In Eaton, a former high school will be converted into senior housing.

Downtown Newark’s Brunswick Building is slated for redevelopment.

Wittenberg joins a growing list of Ohio universities utilizing tax credits to redevelop their historic buildings. Read more here.

For the basics of the program, you can learn more at ODSA’s website here.

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ODSA releases list of Round 15 OHPTC recipients

Micro Living at Long Street in Columbus is one of the projects awarded funding in Round 15

Micro Living at Long Street in Columbus is one of the projects awarded funding in Round 15

This morning at the Drexel Theatre in Bexley, the Ohio Development Services Agency released its list of state tax credit recipients. With total project costs ranging from $300,000 to $270 million (yes, really…270 million dollars), the OHPTC program shows its worth to the big projects in the 3 Cs of Ohio, as well as in the smaller, courthouse communities. Congratulations to all of this round’s recipients! Read the ODSA release here.

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Advocacy Alert: Proposed tax credit act needs your support!

To the excitement of preservationists across the country, the Historic Tax Credit Improvement Act (HR 3846) was introduced Wednesday, October 28. So why the excitement? For starters, HR 3846 offers the following tax credit improvements:

1) Small deals (less than $2.5 million in qualified rehabilitation expenditures) would see the eligible credit jump from 20% to 30%.
2) Transfer of credits as a tax certificate could give owners of smaller projects greater flexibility to bring in investors, and make capital easier to access.
3) Substantial rehabilitation (the threshold for becoming eligible to take advantage of the credits) would drop to 50% of the adjusted basis from the current 100%.

Add in better treatment of state tax credits when it comes to federal taxation, and other improvements, and you can begin to see how these changes, if passed, could inject a wave of new investment for countless small project rehabs.

Here in Ohio, we have Representative Pat Tiberi, and Representative Mike Turner to thank for helping lead the way as original co-sponsors of the bill, but we’re reaching out to you today, to encourage you to contact your representative, to ask him or her to sign on as co-sponsors for HR 3846 (or to thank Reps Tiberi and Turner for their support). You can find your representative here.

Check out this one-pager from the Trust, which summarizes the bill and how it improves the current federal historic tax credit.

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Ohio Historic Preservation Tax Credit saved!

Update (6/16/15): Senators have removed language applying a moratorium on the successful OHPTC program! Thank you! Your messages touting the economic power of the tax credit resonated loud and clear among the Ohio Senate.

Yesterday, the Ohio Senate proposed to eliminate the Ohio Historic Preservation Tax Credit (OHPTC), with the possibly of transitioning it into a grant program several years from now.

This highly successful economic development program, without prior discussion, is in jeopardy of disappearing. Without the OHPTC Program, Ohio would not have had more than 1.4 billion dollars invested in the state, in the process rejuvenating countless abandoned or blighted buildings. The OHPTC promotes economic development at its finest: creating income-producing, taxpaying, and neighborhood-contributing buildings.

Since the program’s inception in 2007, the tax credit program’s investment statistics speak for themselves: 7 million square feet of redeveloped building space; 3,429 new housing units created; and an overall ROI of $6.70 for every dollar of tax credit generated.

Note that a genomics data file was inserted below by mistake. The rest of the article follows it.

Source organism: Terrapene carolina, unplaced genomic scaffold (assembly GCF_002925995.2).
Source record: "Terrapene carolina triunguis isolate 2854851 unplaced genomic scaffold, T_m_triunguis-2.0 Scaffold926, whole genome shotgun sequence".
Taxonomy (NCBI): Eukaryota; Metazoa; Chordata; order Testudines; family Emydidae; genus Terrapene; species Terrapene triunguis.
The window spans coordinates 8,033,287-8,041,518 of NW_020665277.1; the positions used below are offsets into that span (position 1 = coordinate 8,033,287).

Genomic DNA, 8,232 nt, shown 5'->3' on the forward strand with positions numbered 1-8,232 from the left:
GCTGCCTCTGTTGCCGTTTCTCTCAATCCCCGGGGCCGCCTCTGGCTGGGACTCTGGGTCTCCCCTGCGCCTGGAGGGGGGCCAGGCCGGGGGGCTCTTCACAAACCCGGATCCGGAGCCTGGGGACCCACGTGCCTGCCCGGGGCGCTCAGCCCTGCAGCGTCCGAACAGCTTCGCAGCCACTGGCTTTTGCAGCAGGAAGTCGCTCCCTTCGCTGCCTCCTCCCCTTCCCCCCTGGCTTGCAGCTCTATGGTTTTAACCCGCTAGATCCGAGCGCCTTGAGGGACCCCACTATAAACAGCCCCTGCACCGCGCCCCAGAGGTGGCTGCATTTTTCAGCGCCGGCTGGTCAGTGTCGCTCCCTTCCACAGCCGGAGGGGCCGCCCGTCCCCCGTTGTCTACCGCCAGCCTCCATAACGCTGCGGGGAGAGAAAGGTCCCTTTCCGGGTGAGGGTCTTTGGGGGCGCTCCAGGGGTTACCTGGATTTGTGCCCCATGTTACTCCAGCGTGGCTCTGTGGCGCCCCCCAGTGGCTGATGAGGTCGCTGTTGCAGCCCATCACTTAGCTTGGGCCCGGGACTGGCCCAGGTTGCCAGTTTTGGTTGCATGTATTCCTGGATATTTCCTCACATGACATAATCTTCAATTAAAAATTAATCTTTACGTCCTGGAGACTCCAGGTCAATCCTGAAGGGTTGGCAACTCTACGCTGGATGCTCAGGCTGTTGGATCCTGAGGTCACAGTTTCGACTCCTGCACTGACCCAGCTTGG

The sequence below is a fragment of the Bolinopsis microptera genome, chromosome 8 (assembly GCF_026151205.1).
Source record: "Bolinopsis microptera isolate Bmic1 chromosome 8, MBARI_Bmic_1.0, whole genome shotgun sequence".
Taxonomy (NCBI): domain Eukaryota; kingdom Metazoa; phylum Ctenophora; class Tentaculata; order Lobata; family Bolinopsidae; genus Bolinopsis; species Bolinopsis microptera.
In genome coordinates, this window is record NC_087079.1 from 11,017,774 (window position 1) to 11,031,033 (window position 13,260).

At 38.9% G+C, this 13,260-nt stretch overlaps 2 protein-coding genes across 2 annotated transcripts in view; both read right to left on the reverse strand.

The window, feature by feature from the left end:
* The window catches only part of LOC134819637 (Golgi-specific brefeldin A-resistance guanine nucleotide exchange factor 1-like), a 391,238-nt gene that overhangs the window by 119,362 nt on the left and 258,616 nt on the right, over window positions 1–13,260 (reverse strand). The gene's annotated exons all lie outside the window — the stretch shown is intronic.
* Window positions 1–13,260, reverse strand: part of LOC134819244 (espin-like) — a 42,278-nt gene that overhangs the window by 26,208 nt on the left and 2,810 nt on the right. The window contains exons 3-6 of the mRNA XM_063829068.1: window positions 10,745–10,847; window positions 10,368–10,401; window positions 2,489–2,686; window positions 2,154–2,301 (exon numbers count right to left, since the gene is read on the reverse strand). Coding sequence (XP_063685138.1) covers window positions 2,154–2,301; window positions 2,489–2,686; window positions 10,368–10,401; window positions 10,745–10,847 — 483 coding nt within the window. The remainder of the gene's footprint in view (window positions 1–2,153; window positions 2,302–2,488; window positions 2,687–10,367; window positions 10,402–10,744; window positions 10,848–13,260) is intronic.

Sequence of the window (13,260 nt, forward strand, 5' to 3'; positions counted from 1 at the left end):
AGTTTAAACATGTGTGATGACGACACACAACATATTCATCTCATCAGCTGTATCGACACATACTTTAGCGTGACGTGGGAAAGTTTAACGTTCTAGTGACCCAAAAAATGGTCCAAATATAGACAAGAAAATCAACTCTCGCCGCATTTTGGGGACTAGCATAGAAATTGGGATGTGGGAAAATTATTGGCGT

To help save the Ohio Historic Preservation Tax Credit Program, we need you to do two things TODAY. Please email Senator Oelslager, Chair of the Senate Finance Committee, Senator Peterson, Chair of the Senate Ways & Means Committee, and your Senator to tell them why this will be detrimental to Ohio’s economic growth.

Thank you for helping us to send the message about the tax credits where it’s needed most!

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Cincinnati’s Music Hall receives catalytic tax credit award

Attribution: http://en.wikipedia.org/wiki/Samuel_Hannaford#mediaviewer/File:Cincinnati_Music_Hall_2002a.jpg

Attribution: http://en.wikipedia.org/wiki/Samuel_Hannaford#mediaviewer/File:Cincinnati_Music_Hall_2002a.jpg

Music Hall in Cincinnati was the big winner in the latest round of tax credit awards named yesterday. You can read more from ODSA’s press release here.

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Dollars and Sense of Building Rehabilitation Findlay Ohio August 8, 2014

Heritage Ohio will bring their popular Building Rehabilitation Workshop to Findlay, Ohio August 8th. Historic commercial centers are seeing a strong resurgence in economic activity, as walk-able communities and urban living become more prevalent. This workshop is a good opportunity for building owners to learn more about successful  financial strategies and  how tools such as historic tax credits are used to renovate historic commercial structures.  To view the agenda and register click HERE.

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Dollars and Sense of Building Rehabilitation- Steubenville 4.11.14

Heritage Ohio is proud to announce another educational workshop to help individuals and communities understand the tools available for historic buildings.  Our next Dollars and Sense Workshop will be held in Steubenville on April 11th.  This workshop is located to be central to much of eastern Ohio.  To view the agenda click Dollars and Sense of Building Rehabilitation

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Dollars and Sense of Rehabilitation

Heritage Ohio is again offering a series of workshops to help individuals and communities understand the historic building rehabilitation process.

We will be offering four workshops during 2014. Participants will have the opportunity to visit with representatives from Ohio Development Services Agency and the Ohio Historic Preservation Office. We will have a building owner share their experience in using historic tax credits, and other professionals involved in successful rehabilitation projects.

The next workshops will be:
February 24 in Dayton
April 11 in Steubenville
August 8 in Findlay
October 13 in Portsmouth